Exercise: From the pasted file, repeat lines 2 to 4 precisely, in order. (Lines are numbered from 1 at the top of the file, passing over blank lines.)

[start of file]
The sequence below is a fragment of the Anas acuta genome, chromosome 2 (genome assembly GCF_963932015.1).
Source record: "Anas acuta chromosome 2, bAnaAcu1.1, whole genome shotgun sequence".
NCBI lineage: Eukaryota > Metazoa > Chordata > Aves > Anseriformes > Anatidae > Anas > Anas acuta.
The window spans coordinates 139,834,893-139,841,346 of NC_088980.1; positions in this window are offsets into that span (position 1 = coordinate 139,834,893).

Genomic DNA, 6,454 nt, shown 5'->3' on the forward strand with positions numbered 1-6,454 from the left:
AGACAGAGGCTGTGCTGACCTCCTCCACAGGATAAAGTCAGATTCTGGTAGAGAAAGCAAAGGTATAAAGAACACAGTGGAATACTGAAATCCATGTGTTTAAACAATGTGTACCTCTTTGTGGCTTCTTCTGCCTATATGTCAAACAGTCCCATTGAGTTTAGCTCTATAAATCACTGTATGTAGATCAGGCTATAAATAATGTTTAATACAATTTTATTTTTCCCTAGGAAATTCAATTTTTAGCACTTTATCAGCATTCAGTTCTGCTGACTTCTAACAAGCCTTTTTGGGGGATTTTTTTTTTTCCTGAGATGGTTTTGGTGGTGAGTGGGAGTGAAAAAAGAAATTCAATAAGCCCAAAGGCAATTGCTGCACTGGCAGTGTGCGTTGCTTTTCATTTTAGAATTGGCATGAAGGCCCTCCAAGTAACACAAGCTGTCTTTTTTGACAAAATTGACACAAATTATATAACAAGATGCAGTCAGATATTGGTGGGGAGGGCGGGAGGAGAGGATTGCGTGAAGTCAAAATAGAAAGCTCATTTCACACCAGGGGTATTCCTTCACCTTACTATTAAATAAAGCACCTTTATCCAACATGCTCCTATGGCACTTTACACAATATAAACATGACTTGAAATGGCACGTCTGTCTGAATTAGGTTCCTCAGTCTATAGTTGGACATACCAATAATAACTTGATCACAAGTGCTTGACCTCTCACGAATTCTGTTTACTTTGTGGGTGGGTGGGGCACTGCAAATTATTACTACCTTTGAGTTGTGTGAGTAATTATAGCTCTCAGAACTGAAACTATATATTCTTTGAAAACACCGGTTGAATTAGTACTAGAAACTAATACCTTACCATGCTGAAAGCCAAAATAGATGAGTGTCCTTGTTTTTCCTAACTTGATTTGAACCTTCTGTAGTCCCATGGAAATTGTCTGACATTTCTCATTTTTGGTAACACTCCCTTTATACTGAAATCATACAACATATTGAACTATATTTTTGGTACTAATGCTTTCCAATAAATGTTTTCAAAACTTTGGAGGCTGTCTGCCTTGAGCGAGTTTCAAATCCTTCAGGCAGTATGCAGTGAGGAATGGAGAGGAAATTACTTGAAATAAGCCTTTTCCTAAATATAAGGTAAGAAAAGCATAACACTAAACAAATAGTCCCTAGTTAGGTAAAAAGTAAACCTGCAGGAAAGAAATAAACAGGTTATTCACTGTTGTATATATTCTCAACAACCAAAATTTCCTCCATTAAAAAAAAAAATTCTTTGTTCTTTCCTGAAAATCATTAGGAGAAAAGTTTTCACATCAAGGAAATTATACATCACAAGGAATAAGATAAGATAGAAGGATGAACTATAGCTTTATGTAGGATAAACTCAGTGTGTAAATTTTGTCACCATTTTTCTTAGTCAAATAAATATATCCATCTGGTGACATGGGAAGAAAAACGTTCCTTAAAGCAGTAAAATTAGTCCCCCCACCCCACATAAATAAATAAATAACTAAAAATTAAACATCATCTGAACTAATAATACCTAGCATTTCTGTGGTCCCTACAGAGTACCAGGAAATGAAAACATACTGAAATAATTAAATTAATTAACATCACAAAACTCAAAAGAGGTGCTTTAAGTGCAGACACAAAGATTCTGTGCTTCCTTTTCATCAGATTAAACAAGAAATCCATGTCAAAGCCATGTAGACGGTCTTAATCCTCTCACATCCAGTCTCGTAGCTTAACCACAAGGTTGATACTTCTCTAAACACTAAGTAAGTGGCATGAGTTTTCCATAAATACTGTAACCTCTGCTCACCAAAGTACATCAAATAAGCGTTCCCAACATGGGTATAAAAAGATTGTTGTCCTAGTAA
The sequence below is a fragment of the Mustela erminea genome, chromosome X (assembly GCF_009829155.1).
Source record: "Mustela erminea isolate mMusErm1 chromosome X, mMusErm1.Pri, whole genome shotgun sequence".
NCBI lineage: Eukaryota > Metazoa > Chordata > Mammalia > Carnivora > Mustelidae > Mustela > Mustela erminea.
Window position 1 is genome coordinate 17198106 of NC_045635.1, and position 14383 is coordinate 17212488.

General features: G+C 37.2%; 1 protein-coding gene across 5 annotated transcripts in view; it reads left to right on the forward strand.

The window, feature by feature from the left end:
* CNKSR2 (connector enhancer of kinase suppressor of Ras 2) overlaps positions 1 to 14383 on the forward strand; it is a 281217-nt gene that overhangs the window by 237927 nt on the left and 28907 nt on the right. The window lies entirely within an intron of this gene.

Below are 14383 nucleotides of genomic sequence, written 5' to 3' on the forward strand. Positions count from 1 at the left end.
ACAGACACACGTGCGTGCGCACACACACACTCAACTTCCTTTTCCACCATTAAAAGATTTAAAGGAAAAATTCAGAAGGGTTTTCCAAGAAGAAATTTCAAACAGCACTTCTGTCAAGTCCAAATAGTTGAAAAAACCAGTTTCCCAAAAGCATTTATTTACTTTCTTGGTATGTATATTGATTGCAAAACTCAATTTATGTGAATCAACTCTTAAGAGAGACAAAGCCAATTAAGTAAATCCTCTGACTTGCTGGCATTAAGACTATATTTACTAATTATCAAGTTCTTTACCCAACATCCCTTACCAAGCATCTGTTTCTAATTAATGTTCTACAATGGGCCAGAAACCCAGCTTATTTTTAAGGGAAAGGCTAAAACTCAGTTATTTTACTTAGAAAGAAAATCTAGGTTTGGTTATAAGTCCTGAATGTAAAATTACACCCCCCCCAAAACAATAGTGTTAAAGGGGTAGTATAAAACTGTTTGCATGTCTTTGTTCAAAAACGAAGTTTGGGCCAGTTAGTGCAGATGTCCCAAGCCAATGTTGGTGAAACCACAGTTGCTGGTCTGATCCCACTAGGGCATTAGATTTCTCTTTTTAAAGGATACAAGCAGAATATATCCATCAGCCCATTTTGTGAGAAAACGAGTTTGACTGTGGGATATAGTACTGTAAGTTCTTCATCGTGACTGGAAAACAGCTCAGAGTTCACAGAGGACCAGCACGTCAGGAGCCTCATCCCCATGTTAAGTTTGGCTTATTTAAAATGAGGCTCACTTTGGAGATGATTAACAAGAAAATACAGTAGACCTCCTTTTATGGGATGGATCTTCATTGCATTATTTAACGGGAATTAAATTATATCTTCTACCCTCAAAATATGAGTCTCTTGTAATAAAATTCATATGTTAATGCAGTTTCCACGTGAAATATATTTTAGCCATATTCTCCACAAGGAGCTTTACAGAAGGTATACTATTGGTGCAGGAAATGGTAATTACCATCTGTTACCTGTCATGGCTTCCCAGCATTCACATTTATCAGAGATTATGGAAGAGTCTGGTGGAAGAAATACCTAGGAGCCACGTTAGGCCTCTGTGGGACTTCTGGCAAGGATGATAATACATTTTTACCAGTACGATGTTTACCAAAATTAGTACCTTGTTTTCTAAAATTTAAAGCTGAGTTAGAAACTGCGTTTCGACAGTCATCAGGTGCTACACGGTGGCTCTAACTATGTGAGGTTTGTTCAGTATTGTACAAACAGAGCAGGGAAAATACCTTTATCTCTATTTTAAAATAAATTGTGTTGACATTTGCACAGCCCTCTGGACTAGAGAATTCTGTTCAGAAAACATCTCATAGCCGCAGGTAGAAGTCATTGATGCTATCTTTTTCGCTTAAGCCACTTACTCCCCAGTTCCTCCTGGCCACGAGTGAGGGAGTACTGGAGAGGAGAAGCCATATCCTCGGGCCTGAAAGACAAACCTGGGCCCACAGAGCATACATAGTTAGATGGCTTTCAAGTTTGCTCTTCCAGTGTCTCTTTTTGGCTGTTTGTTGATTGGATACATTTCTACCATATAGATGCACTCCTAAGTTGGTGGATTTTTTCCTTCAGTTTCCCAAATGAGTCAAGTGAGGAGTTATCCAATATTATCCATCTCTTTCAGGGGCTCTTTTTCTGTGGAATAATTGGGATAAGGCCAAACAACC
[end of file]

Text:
Source record: "Anas acuta chromosome 2, bAnaAcu1.1, whole genome shotgun sequence".
NCBI lineage: Eukaryota > Metazoa > Chordata > Aves > Anseriformes > Anatidae > Anas > Anas acuta.
The window spans coordinates 139,834,893-139,841,346 of NC_088980.1; positions in this window are offsets into that span (position 1 = coordinate 139,834,893).